Lt. Kenneth W. Stevens died on June 6, 1944 while patrolling the Connecticut River.  Lieutenant Stevens of Chester was the commanding officer of the Groton station and worked with the Navy to keep the military installations secure.  Stevens was on the Connecticut River in a State Police boat at about 6:00 p.m. when the boat struck an obscure pile from an old pier.  He and four other officers were thrown into the river.  As the five men swam towards shore, the other four men reported they saw Stevens’ body go rigid and start to float away on the surface.  Stevens was pulled from the water and, following an autopsy, the medical examiner concluded that he had suffered a massive heart attack.


Edward P. JesmonthTrooper
Died: Tuesday, July 20, 1943

On July 20, 1943, Edward P. Jesmonth of Hartford was killed when his cruiser skidded on a rain-soaked highway and struck a tree.  Jesmonth was assigned to the “emergency service” in Colchester and was responding to a fire at a marina in Portland when the accident occurred.  He had been appointed in August 1941 and was assigned to the “emergency service” after his “exceptional and highly efficient response to the emergencies created by the Hartford Bridge disaster.”  Jesmonth and Hubert Spencer dove with Navy divers to recover the victims in the collapse and helped remove 350 tons of twisted steel from the river.


Charles F. HillSergeant
Died: Thursday, November 06, 1941

Sergeant Charles F. Hill of West Hartford was struck and killed by a hit-and-run motorist while he was directing traffic in North Canaan on November 6, 1941.  Sgt. Hill was born in Pawtucket, Rhode Island in 1904 and joined the State Police in 1929.  He served in Groton, Stafford Springs, and Canaan and became a sergeant in 1939.  Sgt. Hill “was very well known throughout the State and was popular with the public and with members of the State Police Department.”  A fitting tribute to any police officer.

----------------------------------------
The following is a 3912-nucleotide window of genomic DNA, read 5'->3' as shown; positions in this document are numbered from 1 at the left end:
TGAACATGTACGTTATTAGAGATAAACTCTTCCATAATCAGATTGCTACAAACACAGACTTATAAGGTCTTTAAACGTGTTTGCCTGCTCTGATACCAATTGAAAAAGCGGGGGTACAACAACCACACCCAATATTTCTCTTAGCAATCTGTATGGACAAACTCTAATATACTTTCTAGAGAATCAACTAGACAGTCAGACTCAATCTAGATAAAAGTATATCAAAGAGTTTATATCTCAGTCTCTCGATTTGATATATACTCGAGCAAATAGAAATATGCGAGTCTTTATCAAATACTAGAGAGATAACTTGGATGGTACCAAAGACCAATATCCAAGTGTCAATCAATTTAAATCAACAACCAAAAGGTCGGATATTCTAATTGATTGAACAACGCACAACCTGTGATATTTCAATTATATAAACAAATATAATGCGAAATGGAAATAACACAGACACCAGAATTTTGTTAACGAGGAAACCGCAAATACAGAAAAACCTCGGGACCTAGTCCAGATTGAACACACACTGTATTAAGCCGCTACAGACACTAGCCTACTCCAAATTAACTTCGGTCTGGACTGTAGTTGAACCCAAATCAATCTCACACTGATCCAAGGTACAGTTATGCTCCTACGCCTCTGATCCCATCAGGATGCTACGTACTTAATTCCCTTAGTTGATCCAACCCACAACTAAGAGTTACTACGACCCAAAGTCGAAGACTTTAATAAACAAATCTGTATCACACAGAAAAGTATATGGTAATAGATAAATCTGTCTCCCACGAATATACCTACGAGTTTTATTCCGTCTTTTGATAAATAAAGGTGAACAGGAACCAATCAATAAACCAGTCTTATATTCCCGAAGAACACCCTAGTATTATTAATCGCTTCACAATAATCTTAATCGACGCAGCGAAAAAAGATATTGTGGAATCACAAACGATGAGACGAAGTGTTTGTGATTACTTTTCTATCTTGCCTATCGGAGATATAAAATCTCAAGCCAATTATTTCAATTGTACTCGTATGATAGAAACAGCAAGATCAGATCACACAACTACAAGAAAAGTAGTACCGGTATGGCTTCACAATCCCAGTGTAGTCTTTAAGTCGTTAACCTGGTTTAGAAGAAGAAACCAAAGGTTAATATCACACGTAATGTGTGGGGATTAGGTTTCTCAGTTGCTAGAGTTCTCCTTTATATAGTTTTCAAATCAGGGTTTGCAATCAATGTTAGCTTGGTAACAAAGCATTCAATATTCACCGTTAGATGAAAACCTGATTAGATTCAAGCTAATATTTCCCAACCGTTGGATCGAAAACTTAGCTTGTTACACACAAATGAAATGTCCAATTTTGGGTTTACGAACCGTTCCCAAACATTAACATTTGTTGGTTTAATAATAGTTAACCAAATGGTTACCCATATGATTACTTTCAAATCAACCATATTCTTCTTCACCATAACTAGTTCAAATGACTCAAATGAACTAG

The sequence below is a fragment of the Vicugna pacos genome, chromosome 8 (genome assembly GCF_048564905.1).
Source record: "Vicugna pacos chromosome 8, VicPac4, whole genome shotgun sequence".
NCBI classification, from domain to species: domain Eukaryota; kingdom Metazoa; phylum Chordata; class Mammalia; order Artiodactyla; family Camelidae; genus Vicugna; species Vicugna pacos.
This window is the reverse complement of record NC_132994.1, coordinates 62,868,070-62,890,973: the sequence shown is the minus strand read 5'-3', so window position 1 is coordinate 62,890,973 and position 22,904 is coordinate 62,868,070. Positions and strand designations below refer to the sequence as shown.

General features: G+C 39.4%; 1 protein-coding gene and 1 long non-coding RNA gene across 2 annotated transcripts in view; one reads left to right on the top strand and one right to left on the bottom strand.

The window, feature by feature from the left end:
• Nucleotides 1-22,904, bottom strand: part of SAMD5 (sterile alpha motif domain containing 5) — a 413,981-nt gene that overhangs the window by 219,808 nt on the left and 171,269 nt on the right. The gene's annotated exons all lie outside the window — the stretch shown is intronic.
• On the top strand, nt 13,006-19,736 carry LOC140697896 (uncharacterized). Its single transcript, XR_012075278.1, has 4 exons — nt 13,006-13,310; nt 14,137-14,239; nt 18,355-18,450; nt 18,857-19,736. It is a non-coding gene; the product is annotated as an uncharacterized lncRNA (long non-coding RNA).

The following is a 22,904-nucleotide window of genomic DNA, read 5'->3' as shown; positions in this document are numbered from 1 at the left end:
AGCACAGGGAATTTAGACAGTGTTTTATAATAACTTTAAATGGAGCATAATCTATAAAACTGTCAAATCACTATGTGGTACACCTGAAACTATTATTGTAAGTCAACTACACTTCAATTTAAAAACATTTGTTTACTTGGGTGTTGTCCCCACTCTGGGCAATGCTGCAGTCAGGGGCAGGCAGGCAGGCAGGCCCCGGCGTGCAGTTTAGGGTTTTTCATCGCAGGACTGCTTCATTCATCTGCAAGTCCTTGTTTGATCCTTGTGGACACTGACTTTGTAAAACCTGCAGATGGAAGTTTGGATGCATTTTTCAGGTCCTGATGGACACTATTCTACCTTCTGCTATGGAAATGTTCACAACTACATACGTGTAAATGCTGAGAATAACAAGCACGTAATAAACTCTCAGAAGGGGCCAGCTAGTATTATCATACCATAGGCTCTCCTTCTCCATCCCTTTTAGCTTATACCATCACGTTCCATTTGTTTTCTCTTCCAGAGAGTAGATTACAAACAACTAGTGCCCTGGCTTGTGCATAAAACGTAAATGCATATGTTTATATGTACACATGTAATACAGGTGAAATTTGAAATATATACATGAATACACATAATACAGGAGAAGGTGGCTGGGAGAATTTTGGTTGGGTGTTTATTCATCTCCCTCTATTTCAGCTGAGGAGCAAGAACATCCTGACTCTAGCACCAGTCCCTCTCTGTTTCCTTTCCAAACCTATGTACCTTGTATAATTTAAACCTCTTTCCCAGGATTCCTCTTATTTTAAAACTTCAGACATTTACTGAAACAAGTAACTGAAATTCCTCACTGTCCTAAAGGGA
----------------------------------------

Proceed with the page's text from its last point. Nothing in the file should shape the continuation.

Leonard H. WatsonTrooper
Died: Saturday, October 22, 1932

Trooper Leonard H. Watson of East Canaan was fatally injured in a motorcycle accident on October 22, 1932.


Stanley H. HellbergTrooper
Died: Saturday, June 01, 1929

Trooper Stanley H. Hellberg of New Britain was fatally injured in a motorcycle fall on June 1, 1929.


Lloyd J. EukersTrooper
Died: Saturday, July 21, 1928

Trooper Lloyd J. Eukers of Hartford was fatally injured in a motorcycle accident on July 21, 1928.


Irving H. NelsonTrooper
Died: Friday, April 06, 1928

Irving H. Nelson of New Haven was fatally shot in Pomfret on April 6, 1928.  A call made to Station No. 5 in Danielson at about 6:50 p.m. from the Willimantic Police reported two men in a Willys-Knight sedan wanted in connection with an armed robbery in Springfield, Massachusetts.  Nelson was in the barracks when the call was received and he was assigned to “go north to Putnam” on his motorcycle.  Nelson located the car and, while in pursuit, six shots were fired at him with two bullets hitting him.  He slowed the vehicle down, stopped in a driveway, collapsed and died.


Bartholomew M. SkellyTrooper
Died: Saturday, November 14, 1925

Trooper Bartholomew M. Skelly of Naugatuck was fatally injured in a motorcycle fall on November 14, 1925.


Pearle E. RobertsTrooper
Died: Saturday, November 25, 1922

Trooper Pearle E. Roberts of Norwich was fatally injured in a motorcycle accident on November 25, 1922.  Roberts was returning from duty at the Yale-Harvard game in New Haven when the front wheel of his motorcycle caught the groove of a trolley track on Whitney Avenue in Mount Carmel.  He was thrown head first over the handlebars and the motorcycle landed on him.  Roberts fractured his head on the curb and died shortly thereafter.